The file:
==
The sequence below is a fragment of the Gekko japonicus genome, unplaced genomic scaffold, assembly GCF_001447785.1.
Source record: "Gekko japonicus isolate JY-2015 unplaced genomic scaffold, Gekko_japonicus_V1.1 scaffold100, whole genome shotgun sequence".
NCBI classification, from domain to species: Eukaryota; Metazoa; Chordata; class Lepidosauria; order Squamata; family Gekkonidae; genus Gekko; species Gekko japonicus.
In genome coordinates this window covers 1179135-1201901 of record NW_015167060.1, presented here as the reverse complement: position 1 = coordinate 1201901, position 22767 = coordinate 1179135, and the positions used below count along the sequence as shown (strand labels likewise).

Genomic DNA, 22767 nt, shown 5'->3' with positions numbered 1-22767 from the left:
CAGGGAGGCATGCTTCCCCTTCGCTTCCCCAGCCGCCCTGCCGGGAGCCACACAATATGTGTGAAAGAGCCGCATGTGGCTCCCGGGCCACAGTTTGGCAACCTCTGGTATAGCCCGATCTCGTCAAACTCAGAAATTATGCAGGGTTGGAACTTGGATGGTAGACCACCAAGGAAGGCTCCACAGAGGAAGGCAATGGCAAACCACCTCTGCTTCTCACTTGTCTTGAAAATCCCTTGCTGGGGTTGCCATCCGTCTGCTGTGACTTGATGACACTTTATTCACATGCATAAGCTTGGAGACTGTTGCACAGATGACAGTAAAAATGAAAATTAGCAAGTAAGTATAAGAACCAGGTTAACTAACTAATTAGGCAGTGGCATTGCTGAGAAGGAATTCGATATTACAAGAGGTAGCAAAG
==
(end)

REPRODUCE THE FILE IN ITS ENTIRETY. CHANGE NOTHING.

The sequence below is a fragment of the Gekko japonicus genome, unplaced genomic scaffold, assembly GCF_001447785.1.
Source record: "Gekko japonicus isolate JY-2015 unplaced genomic scaffold, Gekko_japonicus_V1.1 scaffold100, whole genome shotgun sequence".
NCBI classification, from domain to species: Eukaryota; Metazoa; Chordata; class Lepidosauria; order Squamata; family Gekkonidae; genus Gekko; species Gekko japonicus.
In genome coordinates this window covers 1179135-1201901 of record NW_015167060.1, presented here as the reverse complement: position 1 = coordinate 1201901, position 22767 = coordinate 1179135, and the positions used below count along the sequence as shown (strand labels likewise).

Genomic DNA, 22767 nt, shown 5'->3' with positions numbered 1-22767 from the left:
CAGGGAGGCATGCTTCCCCTTCGCTTCCCCAGCCGCCCTGCCGGGAGCCACACAATATGTGTGAAAGAGCCGCATGTGGCTCCCGGGCCACAGTTTGGCAACCTCTGGTATAGCCCGATCTCGTCAAACTCAGAAATTATGCAGGGTTGGAACTTGGATGGTAGACCACCAAGGAAGGCTCCACAGAGGAAGGCAATGGCAAACCACCTCTGCTTCTCACTTGTCTTGAAAATCCCTTGCTGGGGTTGCCATCCGTCTGCTGTGACTTGATGACACTTTATTCACATGCATAAGCTTGGAGACTGTTGCACAGATGACAGTAAAAATGAAAATTAGCAAGTAAGTATAAGAACCAGGTTAACTAACTAATTAGGCAGTGGCATTGCTGAGAAGGAATTCGATATTACAAGAGGTAGCAAAG